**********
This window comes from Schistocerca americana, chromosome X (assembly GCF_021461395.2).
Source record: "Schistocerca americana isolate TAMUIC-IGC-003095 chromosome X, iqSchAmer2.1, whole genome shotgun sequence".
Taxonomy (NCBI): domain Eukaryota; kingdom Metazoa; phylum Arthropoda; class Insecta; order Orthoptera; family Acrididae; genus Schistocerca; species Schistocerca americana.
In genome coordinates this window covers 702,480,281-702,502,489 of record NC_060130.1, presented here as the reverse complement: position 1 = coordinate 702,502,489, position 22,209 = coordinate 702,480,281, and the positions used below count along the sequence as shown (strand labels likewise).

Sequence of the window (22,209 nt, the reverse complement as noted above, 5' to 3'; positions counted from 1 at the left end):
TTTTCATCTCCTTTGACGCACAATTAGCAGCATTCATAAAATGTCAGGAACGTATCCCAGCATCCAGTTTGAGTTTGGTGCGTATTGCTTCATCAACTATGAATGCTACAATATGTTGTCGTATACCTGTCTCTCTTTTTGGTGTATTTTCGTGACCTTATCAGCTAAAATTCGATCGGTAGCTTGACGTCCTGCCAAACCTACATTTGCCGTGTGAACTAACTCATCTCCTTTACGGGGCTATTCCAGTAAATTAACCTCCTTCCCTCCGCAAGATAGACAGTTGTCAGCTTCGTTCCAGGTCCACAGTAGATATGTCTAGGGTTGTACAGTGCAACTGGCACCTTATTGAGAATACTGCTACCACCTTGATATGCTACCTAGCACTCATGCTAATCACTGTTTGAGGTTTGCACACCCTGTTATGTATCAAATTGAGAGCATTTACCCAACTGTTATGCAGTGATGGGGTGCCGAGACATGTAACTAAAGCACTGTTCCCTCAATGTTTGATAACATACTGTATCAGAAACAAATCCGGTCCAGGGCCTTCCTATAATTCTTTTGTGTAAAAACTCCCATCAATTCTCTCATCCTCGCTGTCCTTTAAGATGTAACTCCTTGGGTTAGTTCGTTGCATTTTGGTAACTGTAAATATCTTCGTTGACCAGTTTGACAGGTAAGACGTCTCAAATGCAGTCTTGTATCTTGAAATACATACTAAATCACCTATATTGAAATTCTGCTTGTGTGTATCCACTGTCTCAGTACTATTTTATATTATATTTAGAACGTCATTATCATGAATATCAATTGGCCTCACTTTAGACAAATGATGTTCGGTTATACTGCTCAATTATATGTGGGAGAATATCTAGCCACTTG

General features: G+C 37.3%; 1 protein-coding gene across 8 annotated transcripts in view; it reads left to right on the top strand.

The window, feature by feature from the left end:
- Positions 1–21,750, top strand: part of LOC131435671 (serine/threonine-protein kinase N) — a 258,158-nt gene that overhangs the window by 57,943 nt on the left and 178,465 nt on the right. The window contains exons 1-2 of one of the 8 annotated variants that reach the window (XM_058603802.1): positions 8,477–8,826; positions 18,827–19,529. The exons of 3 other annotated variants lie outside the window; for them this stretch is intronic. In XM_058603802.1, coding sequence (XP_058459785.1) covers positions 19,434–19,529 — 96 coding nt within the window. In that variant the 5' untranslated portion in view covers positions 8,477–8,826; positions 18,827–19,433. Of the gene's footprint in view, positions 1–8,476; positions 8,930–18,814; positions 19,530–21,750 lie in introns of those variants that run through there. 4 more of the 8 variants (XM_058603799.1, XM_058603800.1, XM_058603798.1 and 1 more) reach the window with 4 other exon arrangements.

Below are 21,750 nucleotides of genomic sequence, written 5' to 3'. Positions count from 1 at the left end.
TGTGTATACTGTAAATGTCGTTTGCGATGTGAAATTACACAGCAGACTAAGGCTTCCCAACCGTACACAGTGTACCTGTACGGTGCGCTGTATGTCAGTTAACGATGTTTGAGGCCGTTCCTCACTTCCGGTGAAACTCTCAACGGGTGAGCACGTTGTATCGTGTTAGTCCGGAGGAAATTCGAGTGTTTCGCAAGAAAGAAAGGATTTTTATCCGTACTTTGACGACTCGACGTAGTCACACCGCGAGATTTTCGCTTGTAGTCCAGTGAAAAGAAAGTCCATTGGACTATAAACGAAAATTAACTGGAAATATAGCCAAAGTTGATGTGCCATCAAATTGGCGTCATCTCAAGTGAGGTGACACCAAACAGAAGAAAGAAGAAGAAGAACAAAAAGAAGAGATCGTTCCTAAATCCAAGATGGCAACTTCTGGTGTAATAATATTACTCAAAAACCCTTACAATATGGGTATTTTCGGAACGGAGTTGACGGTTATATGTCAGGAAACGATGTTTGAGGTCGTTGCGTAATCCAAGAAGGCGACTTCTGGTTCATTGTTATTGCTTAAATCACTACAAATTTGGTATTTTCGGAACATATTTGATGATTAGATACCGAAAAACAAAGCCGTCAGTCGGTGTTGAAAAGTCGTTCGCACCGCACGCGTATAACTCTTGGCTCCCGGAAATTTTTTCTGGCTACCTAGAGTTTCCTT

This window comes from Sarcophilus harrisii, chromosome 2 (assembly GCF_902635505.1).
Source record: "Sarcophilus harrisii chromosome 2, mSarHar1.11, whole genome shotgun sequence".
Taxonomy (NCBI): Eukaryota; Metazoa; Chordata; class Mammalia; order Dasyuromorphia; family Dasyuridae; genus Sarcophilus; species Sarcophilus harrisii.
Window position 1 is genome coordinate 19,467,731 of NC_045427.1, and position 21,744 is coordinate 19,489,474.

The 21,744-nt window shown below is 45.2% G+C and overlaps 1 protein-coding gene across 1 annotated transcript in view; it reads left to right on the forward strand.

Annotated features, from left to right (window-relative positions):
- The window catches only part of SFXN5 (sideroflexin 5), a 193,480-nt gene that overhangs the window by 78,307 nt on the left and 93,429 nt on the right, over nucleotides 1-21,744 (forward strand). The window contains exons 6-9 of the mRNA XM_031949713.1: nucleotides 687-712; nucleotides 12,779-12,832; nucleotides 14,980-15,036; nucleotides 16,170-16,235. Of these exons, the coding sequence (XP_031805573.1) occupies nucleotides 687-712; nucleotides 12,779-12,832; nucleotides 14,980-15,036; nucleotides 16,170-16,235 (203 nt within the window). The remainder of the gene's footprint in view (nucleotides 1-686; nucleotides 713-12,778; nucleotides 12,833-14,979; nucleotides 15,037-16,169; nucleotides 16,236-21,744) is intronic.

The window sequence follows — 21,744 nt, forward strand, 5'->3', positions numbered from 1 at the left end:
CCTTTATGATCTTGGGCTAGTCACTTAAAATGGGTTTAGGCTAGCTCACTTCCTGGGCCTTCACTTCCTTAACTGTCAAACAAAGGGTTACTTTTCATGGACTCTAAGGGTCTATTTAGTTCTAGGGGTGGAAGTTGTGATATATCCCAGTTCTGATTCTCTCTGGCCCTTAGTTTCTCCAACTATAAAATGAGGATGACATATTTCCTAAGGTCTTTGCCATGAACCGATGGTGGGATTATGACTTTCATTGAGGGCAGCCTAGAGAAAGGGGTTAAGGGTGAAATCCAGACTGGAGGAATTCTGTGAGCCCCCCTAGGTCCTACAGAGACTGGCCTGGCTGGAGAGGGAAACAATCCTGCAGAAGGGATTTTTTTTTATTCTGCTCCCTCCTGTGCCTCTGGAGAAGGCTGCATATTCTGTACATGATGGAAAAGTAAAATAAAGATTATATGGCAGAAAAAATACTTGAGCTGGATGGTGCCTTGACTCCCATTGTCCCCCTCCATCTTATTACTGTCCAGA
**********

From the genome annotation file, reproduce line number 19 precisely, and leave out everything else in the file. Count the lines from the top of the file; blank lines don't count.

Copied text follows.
The window sequence follows — 21,744 nt, forward strand, 5'->3', positions numbered from 1 at the left end: